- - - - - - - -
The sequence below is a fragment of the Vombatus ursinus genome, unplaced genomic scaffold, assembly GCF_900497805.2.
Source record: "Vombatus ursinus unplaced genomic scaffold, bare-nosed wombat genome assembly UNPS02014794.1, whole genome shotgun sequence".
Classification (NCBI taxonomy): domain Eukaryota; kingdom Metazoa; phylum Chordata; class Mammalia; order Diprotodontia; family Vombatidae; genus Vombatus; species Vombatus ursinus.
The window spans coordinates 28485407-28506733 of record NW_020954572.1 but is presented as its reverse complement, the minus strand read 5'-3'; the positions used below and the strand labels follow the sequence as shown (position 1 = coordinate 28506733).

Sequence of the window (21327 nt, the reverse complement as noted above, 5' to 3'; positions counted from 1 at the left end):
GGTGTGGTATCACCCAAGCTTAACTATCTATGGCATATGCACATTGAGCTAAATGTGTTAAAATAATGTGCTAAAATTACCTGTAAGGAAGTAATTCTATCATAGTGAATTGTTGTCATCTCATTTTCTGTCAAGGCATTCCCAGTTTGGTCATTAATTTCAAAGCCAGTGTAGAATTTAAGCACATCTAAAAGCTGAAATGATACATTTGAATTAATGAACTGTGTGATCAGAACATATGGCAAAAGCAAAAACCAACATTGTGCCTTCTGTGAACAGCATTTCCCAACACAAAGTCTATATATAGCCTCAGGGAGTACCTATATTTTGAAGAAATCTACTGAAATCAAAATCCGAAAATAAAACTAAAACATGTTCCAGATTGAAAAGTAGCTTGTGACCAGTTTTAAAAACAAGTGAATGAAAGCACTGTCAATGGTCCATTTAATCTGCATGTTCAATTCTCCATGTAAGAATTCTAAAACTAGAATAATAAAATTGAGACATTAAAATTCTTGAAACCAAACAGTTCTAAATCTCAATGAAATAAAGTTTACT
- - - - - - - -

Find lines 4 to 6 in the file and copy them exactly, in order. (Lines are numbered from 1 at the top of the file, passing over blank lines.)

The window spans coordinates 28485407-28506733 of record NW_020954572.1 but is presented as its reverse complement, the minus strand read 5'-3'; the positions used below and the strand labels follow the sequence as shown (position 1 = coordinate 28506733).

Sequence of the window (21327 nt, the reverse complement as noted above, 5' to 3'; positions counted from 1 at the left end):
GGTGTGGTATCACCCAAGCTTAACTATCTATGGCATATGCACATTGAGCTAAATGTGTTAAAATAATGTGCTAAAATTACCTGTAAGGAAGTAATTCTATCATAGTGAATTGTTGTCATCTCATTTTCTGTCAAGGCATTCCCAGTTTGGTCATTAATTTCAAAGCCAGTGTAGAATTTAAGCACATCTAAAAGCTGAAATGATACATTTGAATTAATGAACTGTGTGATCAGAACATATGGCAAAAGCAAAAACCAACATTGTGCCTTCTGTGAACAGCATTTCCCAACACAAAGTCTATATATAGCCTCAGGGAGTACCTATATTTTGAAGAAATCTACTGAAATCAAAATCCGAAAATAAAACTAAAACATGTTCCAGATTGAAAAGTAGCTTGTGACCAGTTTTAAAAACAAGTGAATGAAAGCACTGTCAATGGTCCATTTAATCTGCATGTTCAATTCTCCATGTAAGAATTCTAAAACTAGAATAATAAAATTGAGACATTAAAATTCTTGAAACCAAACAGTTCTAAATCTCAATGAAATAAAGTTTACT